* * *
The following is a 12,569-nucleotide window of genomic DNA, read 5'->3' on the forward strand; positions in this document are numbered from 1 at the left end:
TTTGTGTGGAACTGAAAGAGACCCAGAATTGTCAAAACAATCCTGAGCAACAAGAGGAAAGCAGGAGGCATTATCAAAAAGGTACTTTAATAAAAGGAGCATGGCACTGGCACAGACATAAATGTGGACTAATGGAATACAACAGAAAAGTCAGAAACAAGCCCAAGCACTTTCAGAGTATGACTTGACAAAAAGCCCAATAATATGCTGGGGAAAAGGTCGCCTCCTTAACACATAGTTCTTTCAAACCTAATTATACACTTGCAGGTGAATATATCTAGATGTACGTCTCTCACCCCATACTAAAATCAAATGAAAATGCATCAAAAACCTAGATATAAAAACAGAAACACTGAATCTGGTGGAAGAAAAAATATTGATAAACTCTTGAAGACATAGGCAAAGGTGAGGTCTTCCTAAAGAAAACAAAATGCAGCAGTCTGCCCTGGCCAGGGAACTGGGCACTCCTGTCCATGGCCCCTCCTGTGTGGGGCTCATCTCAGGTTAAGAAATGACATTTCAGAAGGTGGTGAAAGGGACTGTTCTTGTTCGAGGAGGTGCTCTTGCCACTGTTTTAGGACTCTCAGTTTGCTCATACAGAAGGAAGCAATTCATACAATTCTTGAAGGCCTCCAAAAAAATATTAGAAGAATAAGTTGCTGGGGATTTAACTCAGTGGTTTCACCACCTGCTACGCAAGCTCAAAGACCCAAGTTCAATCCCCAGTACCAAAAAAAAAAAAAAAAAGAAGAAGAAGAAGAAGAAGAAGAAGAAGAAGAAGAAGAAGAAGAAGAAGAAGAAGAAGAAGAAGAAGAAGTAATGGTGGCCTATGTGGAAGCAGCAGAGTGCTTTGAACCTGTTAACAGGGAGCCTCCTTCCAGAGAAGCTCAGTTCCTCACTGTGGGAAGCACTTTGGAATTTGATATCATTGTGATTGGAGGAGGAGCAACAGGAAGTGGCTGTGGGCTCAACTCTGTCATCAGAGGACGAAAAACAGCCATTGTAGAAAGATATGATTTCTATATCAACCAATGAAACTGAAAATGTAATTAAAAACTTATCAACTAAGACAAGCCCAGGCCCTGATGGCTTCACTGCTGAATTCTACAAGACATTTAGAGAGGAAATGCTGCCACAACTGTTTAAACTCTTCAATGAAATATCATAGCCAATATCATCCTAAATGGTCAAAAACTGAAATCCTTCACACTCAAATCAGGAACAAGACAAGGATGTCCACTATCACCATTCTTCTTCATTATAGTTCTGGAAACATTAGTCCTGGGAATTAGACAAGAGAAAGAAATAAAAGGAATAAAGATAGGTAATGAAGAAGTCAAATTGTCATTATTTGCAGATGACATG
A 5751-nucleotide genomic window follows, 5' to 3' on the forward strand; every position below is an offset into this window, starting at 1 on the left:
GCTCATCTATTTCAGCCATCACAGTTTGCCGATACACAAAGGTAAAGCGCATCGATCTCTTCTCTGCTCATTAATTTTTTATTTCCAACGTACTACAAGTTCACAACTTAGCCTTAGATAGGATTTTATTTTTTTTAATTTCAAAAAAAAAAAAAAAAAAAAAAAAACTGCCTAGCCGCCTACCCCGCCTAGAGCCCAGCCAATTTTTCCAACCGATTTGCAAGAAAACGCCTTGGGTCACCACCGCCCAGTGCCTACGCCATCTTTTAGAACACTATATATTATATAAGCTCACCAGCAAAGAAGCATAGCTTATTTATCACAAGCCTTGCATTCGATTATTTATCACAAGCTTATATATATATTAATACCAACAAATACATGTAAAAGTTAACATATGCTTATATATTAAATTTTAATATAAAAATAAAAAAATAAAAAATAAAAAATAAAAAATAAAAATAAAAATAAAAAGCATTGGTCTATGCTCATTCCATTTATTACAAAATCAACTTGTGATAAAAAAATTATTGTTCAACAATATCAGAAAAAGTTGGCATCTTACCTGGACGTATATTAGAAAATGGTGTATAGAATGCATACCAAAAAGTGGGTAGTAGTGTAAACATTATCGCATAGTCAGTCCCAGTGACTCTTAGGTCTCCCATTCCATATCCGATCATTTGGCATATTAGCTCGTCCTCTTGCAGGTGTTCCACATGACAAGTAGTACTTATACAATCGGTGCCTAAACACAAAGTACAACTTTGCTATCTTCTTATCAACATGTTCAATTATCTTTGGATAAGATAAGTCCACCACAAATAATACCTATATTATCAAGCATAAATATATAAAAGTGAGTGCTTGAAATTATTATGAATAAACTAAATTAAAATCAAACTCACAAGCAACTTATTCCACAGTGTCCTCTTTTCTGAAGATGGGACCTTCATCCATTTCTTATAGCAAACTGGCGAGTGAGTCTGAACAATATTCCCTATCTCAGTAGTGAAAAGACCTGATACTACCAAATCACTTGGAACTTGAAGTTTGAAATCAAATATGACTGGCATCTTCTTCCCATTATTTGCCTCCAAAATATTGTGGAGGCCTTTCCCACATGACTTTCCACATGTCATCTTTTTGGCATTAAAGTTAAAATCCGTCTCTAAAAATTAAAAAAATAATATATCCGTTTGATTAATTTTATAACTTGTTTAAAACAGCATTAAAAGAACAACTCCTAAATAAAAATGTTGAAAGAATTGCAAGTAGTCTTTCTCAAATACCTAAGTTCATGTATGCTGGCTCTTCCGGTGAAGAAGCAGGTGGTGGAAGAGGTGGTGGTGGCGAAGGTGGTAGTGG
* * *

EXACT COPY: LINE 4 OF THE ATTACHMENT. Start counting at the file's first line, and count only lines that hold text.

GCTCATCTATTTCAGCCATCACAGTTTGCCGATACACAAAGGTAAAGCGCATCGATCTCTTCTCTGCTCATTAATTTTTTATTTCCAACGTACTACAAGTTCACAACTTAGCCTTAGATAGGATTTTATTTTTTTTAATTTCAAAAAAAAAAAAAAAAAAAAAAAAACTGCCTAGCCGCCTACCCCGCCTAGAGCCCAGCCAATTTTTCCAACCGATTTGCAAGAAAACGCCTTGGGTCACCACCGCCCAGTGCCTACGCCATCTTTTAGAACACTATATATTATATAAGCTCACCAGCAAAGAAGCATAGCTTATTTATCACAAGCCTTGCATTCGATTATTTATCACAAGCTTATATATATATTAATACCAACAAATACATGTAAAAGTTAACATATGCTTATATATTAAATTTTAATATAAAAATAAAAAAATAAAAAATAAAAAATAAAAAATAAAAATAAAAATAAAAAGCATTGGTCTATGCTCATTCCATTTATTACAAAATCAACTTGTGATAAAAAAATTATTGTTCAACAATATCAGAAAAAGTTGGCATCTTACCTGGACGTATATTAGAAAATGGTGTATAGAATGCATACCAAAAAGTGGGTAGTAGTGTAAACATTATCGCATAGTCAGTCCCAGTGACTCTTAGGTCTCCCATTCCATATCCGATCATTTGGCATATTAGCTCGTCCTCTTGCAGGTGTTCCACATGACAAGTAGTACTTATACAATCGGTGCCTAAACACAAAGTACAACTTTGCTATCTTCTTATCAACATGTTCAATTATCTTTGGATAAGATAAGTCCACCACAAATAATACCTATATTATCAAGCATAAATATATAAAAGTGAGTGCTTGAAATTATTATGAATAAACTAAATTAAAATCAAACTCACAAGCAACTTATTCCACAGTGTCCTCTTTTCTGAAGATGGGACCTTCATCCATTTCTTATAGCAAACTGGCGAGTGAGTCTGAACAATATTCCCTATCTCAGTAGTGAAAAGACCTGATACTACCAAATCACTTGGAACTTGAAGTTTGAAATCAAATATGACTGGCATCTTCTTCCCATTATTTGCCTCCAAAATATTGTGGAGGCCTTTCCCACATGACTTTCCACATGTCATCTTTTTGGCATTAAAGTTAAAATCCGTCTCTAAAAATTAAAAAAATAATATATCCGTTTGATTAATTTTATAACTTGTTTAAAACAGCATTAAAAGAACAACTCCTAAATAAAAATGTTGAAAGAATTGCAAGTAGTCTTTCTCAAATACCTAAGTTCATGTATGCTGGCTCTTCCGGTGAAGAAGCAGGTGGTGGAAGAGGTGGTGGTGGCGAAGGTGGTAGTGG